On appeal from the District Court of the City of Orange.
For the appellants, Emanuel Silberner.
For the appellee, John W. Taylor (John R. Kingsland, of counsel).
Before Justices Bodine, Heher and Perskie.
The opinion of the court was delivered by
PERSKIE, J. The question we are called upon to decide in
this case is whether the learned trial judge erred in directing a verdict in favor of the defendant.
The facts surrounding the occurrence of the accident are not, in the main, in dispute. The evidence shows that the female plaintiff, while walking in front of defendant's store with her husband, sustained injuries when she fell into a cellar opening flush with the sidewalk. The doors covering that opening were opened by one Nicholas P. Sellito, a scavenger engaged by defendant company to remove rubbish from its store. On motion, the learned trial judge directed a verdict in favor of the defendant because in his judgment there were no proofs on which the jury could have determined that Sellito was an agent, servant or employee of the defendant company. Plaintiffs reserved an exception to that ruling and brought the matter before us on appeal.
The issue thus presented is a narrow one. In view of the total absence of any proof that the work Sellito performed was in itself a "nuisance" or that defendant employed an "unskilled" or "improper person" as a contractor (see Sarno v. Gulf Refining Co., 99 N.J.L. 340; 124 A. 145; affirmed, 102 N.J.L. 223; 130 A. 919; Bush v. Margolis, 102 N.J.L. 179; 130 A. 525; Latronica v. Damergy, 125 N.J.L. 323, 324; 15 A.2d 763), it remains for us to consider only whether there was, in the proofs submitted or in the inferences to be drawn therefrom, any evidence on which the jury could base a finding that Sellito was the agent, servant or employee of defendant. If there was such evidence the nonsuit was improper because of the familiar doctrine of respondeat superior. If on the other hand, there was no such evidence defendant could not legally be held responsible for plaintiffs' injuries and losses, and the nonsuit was proper.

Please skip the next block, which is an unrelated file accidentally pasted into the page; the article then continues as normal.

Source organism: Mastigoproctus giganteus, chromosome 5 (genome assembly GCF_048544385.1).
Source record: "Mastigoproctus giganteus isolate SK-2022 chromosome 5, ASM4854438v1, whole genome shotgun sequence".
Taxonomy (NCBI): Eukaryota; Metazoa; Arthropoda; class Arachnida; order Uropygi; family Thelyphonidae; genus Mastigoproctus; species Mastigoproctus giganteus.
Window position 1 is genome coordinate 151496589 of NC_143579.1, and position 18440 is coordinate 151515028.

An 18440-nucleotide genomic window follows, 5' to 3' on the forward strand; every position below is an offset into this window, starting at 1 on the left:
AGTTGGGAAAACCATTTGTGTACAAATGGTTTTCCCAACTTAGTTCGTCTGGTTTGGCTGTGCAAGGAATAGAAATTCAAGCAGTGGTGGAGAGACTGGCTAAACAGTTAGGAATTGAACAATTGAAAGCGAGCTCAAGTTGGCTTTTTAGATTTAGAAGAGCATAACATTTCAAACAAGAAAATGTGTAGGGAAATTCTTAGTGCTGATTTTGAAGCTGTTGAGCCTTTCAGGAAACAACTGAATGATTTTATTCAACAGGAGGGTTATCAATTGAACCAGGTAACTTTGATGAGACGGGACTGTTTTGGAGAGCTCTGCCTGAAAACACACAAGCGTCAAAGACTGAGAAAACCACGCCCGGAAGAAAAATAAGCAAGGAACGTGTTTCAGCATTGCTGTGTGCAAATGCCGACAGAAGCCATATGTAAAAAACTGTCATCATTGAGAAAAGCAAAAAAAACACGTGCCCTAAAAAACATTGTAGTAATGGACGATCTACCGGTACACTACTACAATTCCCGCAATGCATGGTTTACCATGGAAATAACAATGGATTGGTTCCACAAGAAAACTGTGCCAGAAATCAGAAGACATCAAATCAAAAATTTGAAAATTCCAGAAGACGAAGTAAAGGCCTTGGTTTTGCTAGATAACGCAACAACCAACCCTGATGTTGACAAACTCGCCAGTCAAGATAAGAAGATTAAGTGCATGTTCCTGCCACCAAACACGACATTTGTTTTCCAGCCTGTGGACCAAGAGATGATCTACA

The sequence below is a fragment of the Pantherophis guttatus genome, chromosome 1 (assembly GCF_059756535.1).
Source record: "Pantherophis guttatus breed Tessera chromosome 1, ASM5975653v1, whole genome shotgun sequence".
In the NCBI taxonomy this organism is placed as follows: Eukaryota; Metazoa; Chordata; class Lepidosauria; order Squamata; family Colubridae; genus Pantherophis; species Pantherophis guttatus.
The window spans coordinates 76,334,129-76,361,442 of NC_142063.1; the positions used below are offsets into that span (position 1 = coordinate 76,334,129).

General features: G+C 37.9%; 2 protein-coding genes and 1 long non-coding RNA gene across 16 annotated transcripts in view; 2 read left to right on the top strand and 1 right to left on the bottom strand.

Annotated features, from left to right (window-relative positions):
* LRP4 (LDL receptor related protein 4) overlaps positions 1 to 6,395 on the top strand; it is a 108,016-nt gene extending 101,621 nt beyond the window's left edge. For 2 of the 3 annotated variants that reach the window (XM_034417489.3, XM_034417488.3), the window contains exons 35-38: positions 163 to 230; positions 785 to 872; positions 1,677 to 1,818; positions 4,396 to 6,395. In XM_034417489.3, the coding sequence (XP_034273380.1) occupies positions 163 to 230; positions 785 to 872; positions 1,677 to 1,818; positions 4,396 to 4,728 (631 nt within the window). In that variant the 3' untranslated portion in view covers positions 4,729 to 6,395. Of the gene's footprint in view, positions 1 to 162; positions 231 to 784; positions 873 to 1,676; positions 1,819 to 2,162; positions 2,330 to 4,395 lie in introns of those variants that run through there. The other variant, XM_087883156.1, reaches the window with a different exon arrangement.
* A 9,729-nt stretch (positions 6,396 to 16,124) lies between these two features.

The principles underlying the relationship of master and servant have many times been stated by our courts. That relationship is founded in the elements of "control, direction and representation in the services at hand." Courtinard v. Gray Burial, &c ., Co., 98 N.J.L. 493, 495; 121 A. 145; Cuff v. Newark and New York Railroad Co., 35 N.J.L. 17; Affirmed, Id. 574. Thus the relation is said to exist
where the employer directs the manner in which the work is done, orders how it should be done and where the party performing the work becomes the alter ego of the party for whom the particular work is done. Courtinard v. Gray Buriad &c ., Co., supra, p. 496, and cases cited; ...